(A little excitable, as you can see)

Okay, deep breath, we need to reserve some energy for our legendary late night car-park discos.

But yup, we’re off to the beautiful Henham Park tomorrow to once again partake in the multifarious delights of the nation’s greatest arts festival.

Following our previous festival hits MURDER AT GOBBLERS’ WOOD (07), CRAZYLOVE/SHOOT GET TREASURE REPEAT (08), TRACES (09), TINY VOLCANOES (10) and WASTED (11), we’re making a departure from the theatre tent to headline the Film and Music Arena with THE 8TH.

Paul Heaton and Ché Walker’s sensational soul opera closes its sell-out national tour with an all-guns-blazing festival finale at 9:30pm on Thursday night.

THE 8TH features an all-star ensemble cast including Simon Aldred (Cherry Ghost), Gareth David (Los Campesinos!), Jacqui Abbott (Beautiful South) and Reg E Cathey (Norman Wilson in HBO’s The Wire) and in true last-night-of-the-tour style they’re all bang up for a stellar finale.

So get there early and get down the front. Then wave your hands in the air.

Reg E Cathey in THE 8TH. Thursday, 9:30PM, Film & Music Arena. Be there.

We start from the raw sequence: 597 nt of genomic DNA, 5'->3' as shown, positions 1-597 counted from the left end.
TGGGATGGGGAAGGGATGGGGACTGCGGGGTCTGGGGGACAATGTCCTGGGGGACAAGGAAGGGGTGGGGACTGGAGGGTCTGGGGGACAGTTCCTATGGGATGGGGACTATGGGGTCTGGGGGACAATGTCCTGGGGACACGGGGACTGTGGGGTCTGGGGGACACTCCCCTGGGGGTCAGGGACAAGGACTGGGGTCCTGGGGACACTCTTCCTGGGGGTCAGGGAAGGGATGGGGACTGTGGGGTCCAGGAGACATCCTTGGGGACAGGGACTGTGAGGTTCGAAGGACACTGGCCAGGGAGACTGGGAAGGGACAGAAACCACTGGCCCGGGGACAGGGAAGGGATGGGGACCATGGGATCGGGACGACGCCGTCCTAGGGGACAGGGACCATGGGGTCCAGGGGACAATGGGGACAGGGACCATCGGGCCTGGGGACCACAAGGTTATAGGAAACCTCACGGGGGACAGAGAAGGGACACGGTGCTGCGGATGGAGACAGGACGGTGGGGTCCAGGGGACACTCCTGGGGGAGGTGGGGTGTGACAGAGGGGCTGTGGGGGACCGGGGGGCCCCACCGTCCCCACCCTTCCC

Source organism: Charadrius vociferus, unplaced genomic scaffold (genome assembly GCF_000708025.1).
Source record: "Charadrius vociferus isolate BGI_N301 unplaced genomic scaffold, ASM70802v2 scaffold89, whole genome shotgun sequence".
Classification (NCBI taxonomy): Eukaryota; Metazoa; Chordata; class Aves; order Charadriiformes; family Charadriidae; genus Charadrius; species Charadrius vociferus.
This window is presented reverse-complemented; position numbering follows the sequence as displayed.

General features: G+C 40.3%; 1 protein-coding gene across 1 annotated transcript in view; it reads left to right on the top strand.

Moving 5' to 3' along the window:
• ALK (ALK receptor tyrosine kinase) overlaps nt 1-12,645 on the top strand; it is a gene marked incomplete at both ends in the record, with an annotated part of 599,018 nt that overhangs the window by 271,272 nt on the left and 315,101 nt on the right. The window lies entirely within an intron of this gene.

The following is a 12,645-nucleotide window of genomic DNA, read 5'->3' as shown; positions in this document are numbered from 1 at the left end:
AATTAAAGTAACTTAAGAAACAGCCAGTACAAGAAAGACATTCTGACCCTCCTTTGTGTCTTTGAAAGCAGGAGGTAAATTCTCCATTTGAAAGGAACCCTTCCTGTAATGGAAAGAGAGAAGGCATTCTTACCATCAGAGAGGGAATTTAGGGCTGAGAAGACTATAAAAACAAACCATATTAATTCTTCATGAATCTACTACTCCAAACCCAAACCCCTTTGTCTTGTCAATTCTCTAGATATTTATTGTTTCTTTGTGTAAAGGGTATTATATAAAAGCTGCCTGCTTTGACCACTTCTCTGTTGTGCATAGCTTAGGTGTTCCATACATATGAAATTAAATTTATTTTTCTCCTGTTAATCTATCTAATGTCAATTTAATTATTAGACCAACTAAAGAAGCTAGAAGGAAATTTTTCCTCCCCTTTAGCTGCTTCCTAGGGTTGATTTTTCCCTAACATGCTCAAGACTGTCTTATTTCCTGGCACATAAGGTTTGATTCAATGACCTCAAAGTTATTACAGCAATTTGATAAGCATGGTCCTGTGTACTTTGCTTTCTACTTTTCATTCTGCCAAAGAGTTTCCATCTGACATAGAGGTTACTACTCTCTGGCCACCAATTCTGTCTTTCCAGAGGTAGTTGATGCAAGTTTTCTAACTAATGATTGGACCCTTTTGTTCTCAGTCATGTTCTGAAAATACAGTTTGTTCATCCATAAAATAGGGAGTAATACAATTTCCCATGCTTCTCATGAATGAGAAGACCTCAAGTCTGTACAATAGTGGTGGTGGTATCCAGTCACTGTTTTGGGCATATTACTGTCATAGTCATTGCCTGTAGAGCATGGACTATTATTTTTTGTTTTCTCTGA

There’s a whole heap of stuff we’re excited about seeing at Latitude. Pretty much the whole lip-licking theatre line-up for starters, plus the largest collection of performance poets in Europe, dance on the lake, funny people telling jokes, all manner of weirdness, and of course some mighty fine musical maestros.

As an outlet for our excitement, we’ve put together our collective LATITUDE playlist. We’ve shared it on Spotify – our music channel of choice (they don’t sponsor us to say that, but if they’d like to they can contact us here)  – so that you too can share in our festival spirit.

Have a listen to our highlights and let us know what we’re missing by making your own recommendations by leaving a comment.

And if for whatever reason you’re not going to Latitude* you can recreate the experience by listening to THE 8TH at home**.  The studio album and exclusive DVD is now available to buy from HMV, Fopp, Amazon and and you can listen on Spotify.

* Firstly, take a long hard look at yourself in the mirror. What could you possibly be doing this weekend that would mean you’d miss Latitude?

** To fully recreate the festival experience, stand in a puddle whilst listening.

London calling

This time last year I wrote a blog about our decision not to produce work in London for two years. It started an interesting debate in the comments section.

In 2010 and 2011, we toured to 69 places around the UK, but London wasn’t one of them. We wanted to reaffirm Paines Plough’s historic commitment to touring far and wide, in pursuit of being a truly national theatre of new plays.

But you’ll have noticed we’ve landed in the capital in a big way in 2012. Our London Season this year sees seven productions across town. In true Paines Plough style they’re well spread out so you can see our work in your local theatre whether you’re in Southfields, Shoreditch or Sloane Square.